We then opened our first round of external fund-raising. Although it was a typical ‘family, friends and fools’ round, my experience with previous startups told me it was the appropriate time to appoint an independent director to take care of the external investors’ interests.

Collect the whole skillset

There’s an art to creating the perfect mix of skills on a board. My advice would be to exercise self-awareness and look to bridge any skill or knowledge gaps you have as founders. It helps if the appointee has a particular interest in or experience with the industry your startup is in as it will be easier to bring them up to speed on issues that may affect your business’ specific sector.

There’s an art to creating the perfect mix of skills on a board. My advice would be to exercise self-awareness and look to bridge any skill or knowledge gaps you have as founders. It can help if the appointee has experience in your startup industry sector, but it’s more important they need to have an affinity (and hopefully passion) for your business and the problem it is solving. It’s also imperative you spend considerable time to get to know each other, it’s going to be a sprint not a marathon, and the CEO needs to build a good working relationship with the entire board.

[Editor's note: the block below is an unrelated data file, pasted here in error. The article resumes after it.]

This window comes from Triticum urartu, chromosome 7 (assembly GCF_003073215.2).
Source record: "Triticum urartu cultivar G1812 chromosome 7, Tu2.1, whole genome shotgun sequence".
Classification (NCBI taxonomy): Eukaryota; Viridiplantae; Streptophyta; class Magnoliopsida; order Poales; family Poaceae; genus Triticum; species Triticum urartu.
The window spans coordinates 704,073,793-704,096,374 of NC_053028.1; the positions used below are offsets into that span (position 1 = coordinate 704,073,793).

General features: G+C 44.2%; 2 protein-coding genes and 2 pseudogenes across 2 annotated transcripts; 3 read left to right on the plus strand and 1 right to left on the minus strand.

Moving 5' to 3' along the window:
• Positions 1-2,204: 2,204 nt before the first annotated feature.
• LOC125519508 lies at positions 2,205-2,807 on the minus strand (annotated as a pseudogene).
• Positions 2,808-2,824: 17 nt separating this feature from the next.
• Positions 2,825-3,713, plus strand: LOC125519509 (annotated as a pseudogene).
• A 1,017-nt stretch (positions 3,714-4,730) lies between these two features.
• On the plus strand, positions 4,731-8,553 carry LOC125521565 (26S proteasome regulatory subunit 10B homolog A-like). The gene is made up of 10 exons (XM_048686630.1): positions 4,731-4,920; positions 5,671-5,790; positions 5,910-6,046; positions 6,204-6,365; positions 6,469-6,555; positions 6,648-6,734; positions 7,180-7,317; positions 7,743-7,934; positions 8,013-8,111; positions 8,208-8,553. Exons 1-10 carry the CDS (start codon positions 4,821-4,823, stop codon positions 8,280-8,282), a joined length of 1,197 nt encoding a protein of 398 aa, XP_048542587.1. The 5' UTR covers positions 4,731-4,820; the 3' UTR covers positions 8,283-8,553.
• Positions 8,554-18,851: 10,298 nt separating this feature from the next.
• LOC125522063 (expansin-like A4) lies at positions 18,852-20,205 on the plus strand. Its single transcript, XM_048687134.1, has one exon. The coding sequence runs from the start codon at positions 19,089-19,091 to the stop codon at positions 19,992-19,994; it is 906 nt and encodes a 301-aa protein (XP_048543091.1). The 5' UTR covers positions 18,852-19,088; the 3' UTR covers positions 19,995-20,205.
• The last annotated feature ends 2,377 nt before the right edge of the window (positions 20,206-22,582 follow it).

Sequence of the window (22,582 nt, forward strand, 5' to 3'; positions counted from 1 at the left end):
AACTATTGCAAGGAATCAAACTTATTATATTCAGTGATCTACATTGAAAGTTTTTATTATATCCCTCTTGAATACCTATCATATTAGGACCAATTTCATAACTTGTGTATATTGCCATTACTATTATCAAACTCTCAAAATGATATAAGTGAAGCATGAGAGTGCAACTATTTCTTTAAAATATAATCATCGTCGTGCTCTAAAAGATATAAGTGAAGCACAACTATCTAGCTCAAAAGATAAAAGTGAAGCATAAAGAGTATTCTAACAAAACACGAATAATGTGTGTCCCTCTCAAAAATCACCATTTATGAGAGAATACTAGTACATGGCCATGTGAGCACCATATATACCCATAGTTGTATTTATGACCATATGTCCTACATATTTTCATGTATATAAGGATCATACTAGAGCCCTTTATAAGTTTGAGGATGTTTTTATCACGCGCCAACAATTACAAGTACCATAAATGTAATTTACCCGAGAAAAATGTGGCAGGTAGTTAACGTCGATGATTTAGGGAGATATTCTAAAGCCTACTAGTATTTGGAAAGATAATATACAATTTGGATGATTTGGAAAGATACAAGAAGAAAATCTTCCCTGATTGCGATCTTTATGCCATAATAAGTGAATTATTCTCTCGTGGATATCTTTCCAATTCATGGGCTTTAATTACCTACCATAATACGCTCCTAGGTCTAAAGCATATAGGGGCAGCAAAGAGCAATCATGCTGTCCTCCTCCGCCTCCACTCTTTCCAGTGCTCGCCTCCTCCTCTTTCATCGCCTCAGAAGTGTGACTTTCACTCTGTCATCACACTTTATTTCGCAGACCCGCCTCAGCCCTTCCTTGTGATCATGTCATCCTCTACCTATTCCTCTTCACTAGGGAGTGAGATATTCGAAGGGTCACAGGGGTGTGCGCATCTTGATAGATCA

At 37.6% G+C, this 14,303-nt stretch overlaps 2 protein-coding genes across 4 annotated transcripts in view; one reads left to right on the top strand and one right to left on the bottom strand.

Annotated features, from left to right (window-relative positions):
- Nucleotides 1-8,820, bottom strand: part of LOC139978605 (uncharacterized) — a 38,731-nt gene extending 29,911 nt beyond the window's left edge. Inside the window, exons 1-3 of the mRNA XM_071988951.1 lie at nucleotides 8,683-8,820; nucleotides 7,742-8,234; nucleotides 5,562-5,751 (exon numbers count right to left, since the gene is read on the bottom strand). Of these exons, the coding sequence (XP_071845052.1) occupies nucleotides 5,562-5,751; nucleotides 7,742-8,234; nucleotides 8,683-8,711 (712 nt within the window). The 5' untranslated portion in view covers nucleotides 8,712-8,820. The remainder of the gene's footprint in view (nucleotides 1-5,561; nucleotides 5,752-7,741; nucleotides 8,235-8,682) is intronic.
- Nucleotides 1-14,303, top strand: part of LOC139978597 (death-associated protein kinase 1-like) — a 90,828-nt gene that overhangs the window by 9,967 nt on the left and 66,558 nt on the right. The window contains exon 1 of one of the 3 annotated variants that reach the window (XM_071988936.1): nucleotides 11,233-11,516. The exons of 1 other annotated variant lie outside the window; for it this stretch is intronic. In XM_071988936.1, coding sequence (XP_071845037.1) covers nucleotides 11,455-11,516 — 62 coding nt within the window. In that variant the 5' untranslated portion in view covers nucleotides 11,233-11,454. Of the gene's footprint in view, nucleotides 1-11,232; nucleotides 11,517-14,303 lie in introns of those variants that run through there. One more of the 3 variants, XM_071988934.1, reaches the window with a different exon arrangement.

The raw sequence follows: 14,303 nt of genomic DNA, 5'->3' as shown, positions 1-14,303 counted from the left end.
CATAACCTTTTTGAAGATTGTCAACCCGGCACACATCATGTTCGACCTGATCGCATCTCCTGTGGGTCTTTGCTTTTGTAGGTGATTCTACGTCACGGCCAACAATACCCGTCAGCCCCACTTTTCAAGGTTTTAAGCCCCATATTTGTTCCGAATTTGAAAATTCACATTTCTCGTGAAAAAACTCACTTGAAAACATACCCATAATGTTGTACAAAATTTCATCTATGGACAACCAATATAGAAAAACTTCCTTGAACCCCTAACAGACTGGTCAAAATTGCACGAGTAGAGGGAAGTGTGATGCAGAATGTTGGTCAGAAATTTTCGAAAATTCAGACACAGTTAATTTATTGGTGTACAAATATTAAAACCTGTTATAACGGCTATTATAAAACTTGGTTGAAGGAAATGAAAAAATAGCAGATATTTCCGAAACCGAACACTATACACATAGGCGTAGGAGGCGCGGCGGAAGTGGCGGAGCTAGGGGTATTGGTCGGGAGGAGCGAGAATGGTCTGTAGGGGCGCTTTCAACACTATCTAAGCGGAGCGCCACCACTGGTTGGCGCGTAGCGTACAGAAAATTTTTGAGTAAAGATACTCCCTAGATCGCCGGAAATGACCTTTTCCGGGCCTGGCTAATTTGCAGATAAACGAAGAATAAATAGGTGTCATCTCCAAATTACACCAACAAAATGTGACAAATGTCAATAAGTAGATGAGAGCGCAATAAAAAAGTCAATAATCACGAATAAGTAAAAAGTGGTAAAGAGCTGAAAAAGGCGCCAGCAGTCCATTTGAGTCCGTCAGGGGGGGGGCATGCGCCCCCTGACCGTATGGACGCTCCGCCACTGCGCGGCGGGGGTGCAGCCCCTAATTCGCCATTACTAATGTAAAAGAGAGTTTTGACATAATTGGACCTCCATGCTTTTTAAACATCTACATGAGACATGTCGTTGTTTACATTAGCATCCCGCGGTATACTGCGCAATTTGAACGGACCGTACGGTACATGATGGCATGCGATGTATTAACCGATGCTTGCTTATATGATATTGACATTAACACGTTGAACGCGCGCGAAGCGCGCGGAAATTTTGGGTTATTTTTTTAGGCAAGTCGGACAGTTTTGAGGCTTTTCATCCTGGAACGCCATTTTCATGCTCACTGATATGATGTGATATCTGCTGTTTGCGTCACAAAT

For us, that person was Karen Phin. She was actually one of our first external investors, a very busy working mum of three she immediately bought into the Juggle Street mission. The timing was good, as she had recently started taking on board roles following her hugely successful merchant banking career. Karen had extensive experience in the finance sector, including a year-long stint on secondment to ASIC during the global financial crisis. Her skillset and experience were completely complementary to mine and Amr’s, and she was eminently qualified as a non-executive director (NED).